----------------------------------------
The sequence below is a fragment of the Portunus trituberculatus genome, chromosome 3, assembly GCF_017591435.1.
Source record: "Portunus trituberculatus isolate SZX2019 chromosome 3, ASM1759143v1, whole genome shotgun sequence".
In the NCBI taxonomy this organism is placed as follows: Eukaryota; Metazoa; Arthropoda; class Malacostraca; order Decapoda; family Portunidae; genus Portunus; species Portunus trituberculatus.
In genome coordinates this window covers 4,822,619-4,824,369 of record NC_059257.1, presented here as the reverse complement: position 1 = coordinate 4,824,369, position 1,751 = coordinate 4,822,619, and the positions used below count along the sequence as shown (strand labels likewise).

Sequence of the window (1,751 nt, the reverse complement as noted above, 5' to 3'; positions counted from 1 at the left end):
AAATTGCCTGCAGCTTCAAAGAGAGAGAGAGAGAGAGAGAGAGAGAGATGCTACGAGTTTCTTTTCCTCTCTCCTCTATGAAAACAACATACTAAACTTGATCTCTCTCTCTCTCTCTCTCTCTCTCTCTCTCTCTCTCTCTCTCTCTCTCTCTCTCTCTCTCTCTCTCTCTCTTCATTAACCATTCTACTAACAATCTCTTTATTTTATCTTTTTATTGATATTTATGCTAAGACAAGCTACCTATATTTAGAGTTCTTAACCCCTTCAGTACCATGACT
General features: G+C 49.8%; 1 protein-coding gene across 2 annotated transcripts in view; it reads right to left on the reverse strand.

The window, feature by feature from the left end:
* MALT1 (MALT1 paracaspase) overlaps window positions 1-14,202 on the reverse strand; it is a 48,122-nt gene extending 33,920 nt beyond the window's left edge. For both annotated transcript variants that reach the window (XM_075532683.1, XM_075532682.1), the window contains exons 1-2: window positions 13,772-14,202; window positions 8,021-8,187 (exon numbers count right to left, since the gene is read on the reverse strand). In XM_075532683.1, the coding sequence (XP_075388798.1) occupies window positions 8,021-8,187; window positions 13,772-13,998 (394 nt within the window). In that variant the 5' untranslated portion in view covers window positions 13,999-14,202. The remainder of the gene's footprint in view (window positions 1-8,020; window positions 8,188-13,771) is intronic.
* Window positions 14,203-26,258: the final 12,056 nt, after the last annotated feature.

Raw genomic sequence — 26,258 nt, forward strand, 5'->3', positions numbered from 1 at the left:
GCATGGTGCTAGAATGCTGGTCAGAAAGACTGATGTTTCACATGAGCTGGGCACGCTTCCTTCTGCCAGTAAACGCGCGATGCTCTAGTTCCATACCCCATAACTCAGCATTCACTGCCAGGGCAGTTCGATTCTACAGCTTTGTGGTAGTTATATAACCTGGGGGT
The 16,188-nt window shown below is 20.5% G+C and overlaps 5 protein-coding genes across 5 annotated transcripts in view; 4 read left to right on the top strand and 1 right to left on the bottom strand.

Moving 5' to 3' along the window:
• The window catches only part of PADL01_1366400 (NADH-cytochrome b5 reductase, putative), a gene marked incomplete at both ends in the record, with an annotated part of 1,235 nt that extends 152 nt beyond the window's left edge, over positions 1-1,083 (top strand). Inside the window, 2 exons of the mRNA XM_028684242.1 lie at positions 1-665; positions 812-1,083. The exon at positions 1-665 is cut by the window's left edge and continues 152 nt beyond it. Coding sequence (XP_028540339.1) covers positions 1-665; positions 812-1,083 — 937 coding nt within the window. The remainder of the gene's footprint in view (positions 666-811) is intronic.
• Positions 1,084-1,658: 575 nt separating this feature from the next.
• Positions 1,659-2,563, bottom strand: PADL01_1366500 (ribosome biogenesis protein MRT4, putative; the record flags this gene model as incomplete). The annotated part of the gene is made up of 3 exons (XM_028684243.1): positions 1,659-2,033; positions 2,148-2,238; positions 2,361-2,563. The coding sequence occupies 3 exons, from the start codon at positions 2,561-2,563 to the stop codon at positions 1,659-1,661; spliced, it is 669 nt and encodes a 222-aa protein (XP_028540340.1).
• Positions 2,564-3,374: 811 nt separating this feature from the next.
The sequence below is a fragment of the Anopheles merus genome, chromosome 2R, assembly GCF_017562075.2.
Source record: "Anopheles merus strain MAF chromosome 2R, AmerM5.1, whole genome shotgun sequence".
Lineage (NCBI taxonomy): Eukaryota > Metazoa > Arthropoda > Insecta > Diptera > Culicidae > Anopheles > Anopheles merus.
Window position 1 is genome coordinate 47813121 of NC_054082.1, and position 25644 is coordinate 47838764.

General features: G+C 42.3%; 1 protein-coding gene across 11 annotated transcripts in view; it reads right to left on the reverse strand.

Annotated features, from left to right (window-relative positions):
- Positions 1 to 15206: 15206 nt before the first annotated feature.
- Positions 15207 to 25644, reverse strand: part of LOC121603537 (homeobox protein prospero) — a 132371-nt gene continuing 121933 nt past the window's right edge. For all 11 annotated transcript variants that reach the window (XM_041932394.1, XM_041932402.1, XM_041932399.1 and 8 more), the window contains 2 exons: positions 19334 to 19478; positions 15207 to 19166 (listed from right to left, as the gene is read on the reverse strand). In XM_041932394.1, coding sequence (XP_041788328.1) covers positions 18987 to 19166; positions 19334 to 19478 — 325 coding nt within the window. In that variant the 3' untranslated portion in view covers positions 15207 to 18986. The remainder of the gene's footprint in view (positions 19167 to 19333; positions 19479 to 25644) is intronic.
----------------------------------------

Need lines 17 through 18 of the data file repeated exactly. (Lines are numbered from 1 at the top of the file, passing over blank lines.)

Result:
• Positions 1,659-2,563, bottom strand: PADL01_1366500 (ribosome biogenesis protein MRT4, putative; the record flags this gene model as incomplete). The annotated part of the gene is made up of 3 exons (XM_028684243.1): positions 1,659-2,033; positions 2,148-2,238; positions 2,361-2,563. The coding sequence occupies 3 exons, from the start codon at positions 2,561-2,563 to the stop codon at positions 1,659-1,661; spliced, it is 669 nt and encodes a 222-aa protein (XP_028540340.1).
• Positions 2,564-3,374: 811 nt separating this feature from the next.